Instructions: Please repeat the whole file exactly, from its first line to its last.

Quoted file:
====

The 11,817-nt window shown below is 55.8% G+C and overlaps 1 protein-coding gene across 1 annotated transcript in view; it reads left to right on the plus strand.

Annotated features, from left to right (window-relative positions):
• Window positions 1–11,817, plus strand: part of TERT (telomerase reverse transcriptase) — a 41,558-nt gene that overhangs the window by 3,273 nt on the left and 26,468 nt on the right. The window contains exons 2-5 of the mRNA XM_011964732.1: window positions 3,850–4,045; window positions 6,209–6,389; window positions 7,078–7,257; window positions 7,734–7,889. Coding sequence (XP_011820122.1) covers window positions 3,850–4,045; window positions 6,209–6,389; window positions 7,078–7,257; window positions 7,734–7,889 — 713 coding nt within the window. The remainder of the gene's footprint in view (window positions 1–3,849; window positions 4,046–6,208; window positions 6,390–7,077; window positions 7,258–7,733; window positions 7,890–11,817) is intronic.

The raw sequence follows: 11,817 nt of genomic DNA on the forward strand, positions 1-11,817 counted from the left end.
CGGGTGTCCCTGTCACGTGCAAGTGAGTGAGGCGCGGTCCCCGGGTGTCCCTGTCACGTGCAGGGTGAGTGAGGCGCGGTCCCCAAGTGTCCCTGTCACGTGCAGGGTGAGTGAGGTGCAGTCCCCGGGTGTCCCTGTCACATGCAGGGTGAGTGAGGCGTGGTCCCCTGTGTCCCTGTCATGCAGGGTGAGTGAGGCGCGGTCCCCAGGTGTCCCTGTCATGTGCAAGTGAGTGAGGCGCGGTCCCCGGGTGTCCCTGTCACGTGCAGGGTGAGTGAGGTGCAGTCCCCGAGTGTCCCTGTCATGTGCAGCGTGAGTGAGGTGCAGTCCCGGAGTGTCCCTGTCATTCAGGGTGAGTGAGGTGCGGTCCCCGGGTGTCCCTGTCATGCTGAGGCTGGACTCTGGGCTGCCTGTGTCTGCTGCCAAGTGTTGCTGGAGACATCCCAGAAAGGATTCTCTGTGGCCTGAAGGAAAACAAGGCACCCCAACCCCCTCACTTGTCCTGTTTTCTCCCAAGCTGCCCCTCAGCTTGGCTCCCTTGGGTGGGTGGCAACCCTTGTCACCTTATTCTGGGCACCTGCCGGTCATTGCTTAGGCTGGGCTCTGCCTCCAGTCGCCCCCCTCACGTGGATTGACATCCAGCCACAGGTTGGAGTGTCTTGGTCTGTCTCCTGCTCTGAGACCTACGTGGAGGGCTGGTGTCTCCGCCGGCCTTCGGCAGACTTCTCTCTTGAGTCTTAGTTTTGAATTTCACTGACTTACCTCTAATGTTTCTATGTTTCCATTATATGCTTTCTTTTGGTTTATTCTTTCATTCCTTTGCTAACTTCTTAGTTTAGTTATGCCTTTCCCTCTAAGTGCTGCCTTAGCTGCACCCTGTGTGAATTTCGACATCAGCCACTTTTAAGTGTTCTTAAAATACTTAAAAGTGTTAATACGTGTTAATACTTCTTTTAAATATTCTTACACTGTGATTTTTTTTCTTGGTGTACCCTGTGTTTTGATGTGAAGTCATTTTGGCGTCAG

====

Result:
The 11,817-nt window shown below is 55.8% G+C and overlaps 1 protein-coding gene across 1 annotated transcript in view; it reads left to right on the plus strand.

Annotated features, from left to right (window-relative positions):
• Window positions 1–11,817, plus strand: part of TERT (telomerase reverse transcriptase) — a 41,558-nt gene that overhangs the window by 3,273 nt on the left and 26,468 nt on the right. The window contains exons 2-5 of the mRNA XM_011964732.1: window positions 3,850–4,045; window positions 6,209–6,389; window positions 7,078–7,257; window positions 7,734–7,889. Coding sequence (XP_011820122.1) covers window positions 3,850–4,045; window positions 6,209–6,389; window positions 7,078–7,257; window positions 7,734–7,889 — 713 coding nt within the window. The remainder of the gene's footprint in view (window positions 1–3,849; window positions 4,046–6,208; window positions 6,390–7,077; window positions 7,258–7,733; window positions 7,890–11,817) is intronic.

The raw sequence follows: 11,817 nt of genomic DNA on the forward strand, positions 1-11,817 counted from the left end.
CGGGTGTCCCTGTCACGTGCAAGTGAGTGAGGCGCGGTCCCCGGGTGTCCCTGTCACGTGCAGGGTGAGTGAGGCGCGGTCCCCAAGTGTCCCTGTCACGTGCAGGGTGAGTGAGGTGCAGTCCCCGGGTGTCCCTGTCACATGCAGGGTGAGTGAGGCGTGGTCCCCTGTGTCCCTGTCATGCAGGGTGAGTGAGGCGCGGTCCCCAGGTGTCCCTGTCATGTGCAAGTGAGTGAGGCGCGGTCCCCGGGTGTCCCTGTCACGTGCAGGGTGAGTGAGGTGCAGTCCCCGAGTGTCCCTGTCATGTGCAGCGTGAGTGAGGTGCAGTCCCGGAGTGTCCCTGTCATTCAGGGTGAGTGAGGTGCGGTCCCCGGGTGTCCCTGTCATGCTGAGGCTGGACTCTGGGCTGCCTGTGTCTGCTGCCAAGTGTTGCTGGAGACATCCCAGAAAGGATTCTCTGTGGCCTGAAGGAAAACAAGGCACCCCAACCCCCTCACTTGTCCTGTTTTCTCCCAAGCTGCCCCTCAGCTTGGCTCCCTTGGGTGGGTGGCAACCCTTGTCACCTTATTCTGGGCACCTGCCGGTCATTGCTTAGGCTGGGCTCTGCCTCCAGTCGCCCCCCTCACGTGGATTGACATCCAGCCACAGGTTGGAGTGTCTTGGTCTGTCTCCTGCTCTGAGACCTACGTGGAGGGCTGGTGTCTCCGCCGGCCTTCGGCAGACTTCTCTCTTGAGTCTTAGTTTTGAATTTCACTGACTTACCTCTAATGTTTCTATGTTTCCATTATATGCTTTCTTTTGGTTTATTCTTTCATTCCTTTGCTAACTTCTTAGTTTAGTTATGCCTTTCCCTCTAAGTGCTGCCTTAGCTGCACCCTGTGTGAATTTCGACATCAGCCACTTTTAAGTGTTCTTAAAATACTTAAAAGTGTTAATACGTGTTAATACTTCTTTTAAATATTCTTACACTGTGATTTTTTTTCTTGGTGTACCCTGTGTTTTGATGTGAAGTCATTTTGGCGTCAG